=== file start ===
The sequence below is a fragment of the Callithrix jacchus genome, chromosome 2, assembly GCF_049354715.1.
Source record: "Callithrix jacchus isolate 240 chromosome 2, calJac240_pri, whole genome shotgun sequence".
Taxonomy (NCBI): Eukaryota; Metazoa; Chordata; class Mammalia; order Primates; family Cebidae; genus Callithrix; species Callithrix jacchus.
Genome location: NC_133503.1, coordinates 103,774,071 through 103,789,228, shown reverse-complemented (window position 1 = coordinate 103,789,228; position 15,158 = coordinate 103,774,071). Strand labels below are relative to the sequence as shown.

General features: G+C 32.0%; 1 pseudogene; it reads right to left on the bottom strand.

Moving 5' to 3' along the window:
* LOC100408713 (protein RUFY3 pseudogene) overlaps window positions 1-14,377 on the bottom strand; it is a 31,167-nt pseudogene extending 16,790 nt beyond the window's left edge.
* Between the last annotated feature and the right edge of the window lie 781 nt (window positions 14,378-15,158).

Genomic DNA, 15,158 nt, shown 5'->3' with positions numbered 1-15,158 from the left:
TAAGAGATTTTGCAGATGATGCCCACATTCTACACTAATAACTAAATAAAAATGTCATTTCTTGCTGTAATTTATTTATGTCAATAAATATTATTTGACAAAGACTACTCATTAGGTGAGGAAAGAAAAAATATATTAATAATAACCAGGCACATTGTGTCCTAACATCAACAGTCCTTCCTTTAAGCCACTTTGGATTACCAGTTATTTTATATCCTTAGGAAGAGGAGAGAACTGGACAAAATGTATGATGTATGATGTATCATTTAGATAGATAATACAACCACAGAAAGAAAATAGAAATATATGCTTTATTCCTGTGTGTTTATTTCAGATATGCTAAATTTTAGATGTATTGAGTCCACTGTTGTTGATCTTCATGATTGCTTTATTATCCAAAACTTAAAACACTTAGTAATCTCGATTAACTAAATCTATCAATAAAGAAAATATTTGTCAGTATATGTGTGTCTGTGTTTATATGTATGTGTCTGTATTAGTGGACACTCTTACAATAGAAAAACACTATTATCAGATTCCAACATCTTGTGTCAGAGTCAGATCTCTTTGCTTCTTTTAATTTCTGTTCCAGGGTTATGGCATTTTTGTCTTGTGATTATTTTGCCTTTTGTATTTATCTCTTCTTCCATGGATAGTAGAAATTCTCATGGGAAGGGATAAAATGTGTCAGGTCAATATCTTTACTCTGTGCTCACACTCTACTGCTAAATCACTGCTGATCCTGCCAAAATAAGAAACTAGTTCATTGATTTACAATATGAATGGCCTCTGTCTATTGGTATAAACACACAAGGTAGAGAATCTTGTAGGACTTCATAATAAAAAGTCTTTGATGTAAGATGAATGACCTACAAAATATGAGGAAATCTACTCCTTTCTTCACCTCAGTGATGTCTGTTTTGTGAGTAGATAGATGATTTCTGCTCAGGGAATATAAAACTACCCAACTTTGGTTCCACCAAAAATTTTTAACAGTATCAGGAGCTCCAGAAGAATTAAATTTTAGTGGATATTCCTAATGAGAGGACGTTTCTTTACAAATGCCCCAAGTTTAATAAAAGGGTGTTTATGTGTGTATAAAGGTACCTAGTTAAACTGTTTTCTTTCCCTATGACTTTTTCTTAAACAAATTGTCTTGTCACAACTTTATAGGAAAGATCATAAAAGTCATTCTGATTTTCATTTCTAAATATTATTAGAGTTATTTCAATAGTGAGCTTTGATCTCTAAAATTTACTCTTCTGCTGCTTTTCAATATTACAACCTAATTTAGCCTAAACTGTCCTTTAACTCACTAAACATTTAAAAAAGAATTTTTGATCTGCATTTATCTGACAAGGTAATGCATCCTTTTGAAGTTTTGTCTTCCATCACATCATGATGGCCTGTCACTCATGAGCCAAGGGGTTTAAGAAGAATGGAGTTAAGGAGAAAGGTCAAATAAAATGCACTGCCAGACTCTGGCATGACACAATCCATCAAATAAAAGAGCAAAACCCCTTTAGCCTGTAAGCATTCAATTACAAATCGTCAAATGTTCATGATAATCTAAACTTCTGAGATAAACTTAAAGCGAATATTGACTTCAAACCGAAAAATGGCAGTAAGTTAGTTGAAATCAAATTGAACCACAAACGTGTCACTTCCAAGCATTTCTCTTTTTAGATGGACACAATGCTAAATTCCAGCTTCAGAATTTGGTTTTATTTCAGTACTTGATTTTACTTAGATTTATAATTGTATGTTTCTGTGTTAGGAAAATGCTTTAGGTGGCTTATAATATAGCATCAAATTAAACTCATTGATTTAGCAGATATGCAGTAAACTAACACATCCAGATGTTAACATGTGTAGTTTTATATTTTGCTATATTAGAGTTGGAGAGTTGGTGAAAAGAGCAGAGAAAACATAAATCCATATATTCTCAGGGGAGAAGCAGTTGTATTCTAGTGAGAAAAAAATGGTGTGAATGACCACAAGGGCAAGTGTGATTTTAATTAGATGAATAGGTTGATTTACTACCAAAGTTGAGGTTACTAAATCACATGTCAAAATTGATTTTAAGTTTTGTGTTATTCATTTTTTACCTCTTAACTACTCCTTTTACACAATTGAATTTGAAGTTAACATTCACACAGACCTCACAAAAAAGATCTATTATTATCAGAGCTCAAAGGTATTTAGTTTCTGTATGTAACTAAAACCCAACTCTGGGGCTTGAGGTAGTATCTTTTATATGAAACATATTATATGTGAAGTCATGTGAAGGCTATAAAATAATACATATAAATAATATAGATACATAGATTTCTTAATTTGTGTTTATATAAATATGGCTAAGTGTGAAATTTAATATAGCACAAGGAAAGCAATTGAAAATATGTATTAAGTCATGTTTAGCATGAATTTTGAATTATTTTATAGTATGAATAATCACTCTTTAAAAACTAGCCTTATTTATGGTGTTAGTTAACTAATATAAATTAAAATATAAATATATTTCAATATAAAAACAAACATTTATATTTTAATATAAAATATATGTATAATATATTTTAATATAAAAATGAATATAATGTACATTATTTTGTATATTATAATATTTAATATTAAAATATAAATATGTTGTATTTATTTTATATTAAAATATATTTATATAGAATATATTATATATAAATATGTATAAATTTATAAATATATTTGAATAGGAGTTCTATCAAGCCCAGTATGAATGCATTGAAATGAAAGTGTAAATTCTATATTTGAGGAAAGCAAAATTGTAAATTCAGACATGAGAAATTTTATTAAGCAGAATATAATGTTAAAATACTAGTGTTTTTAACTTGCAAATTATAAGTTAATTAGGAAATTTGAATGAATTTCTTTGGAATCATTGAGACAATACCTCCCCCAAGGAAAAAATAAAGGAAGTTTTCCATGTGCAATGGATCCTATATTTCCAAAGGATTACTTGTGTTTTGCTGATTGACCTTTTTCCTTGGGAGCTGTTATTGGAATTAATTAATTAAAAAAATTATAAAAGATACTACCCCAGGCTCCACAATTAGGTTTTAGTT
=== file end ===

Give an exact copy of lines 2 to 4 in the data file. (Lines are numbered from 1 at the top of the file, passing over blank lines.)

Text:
Source record: "Callithrix jacchus isolate 240 chromosome 2, calJac240_pri, whole genome shotgun sequence".
Taxonomy (NCBI): Eukaryota; Metazoa; Chordata; class Mammalia; order Primates; family Cebidae; genus Callithrix; species Callithrix jacchus.
Genome location: NC_133503.1, coordinates 103,774,071 through 103,789,228, shown reverse-complemented (window position 1 = coordinate 103,789,228; position 15,158 = coordinate 103,774,071). Strand labels below are relative to the sequence as shown.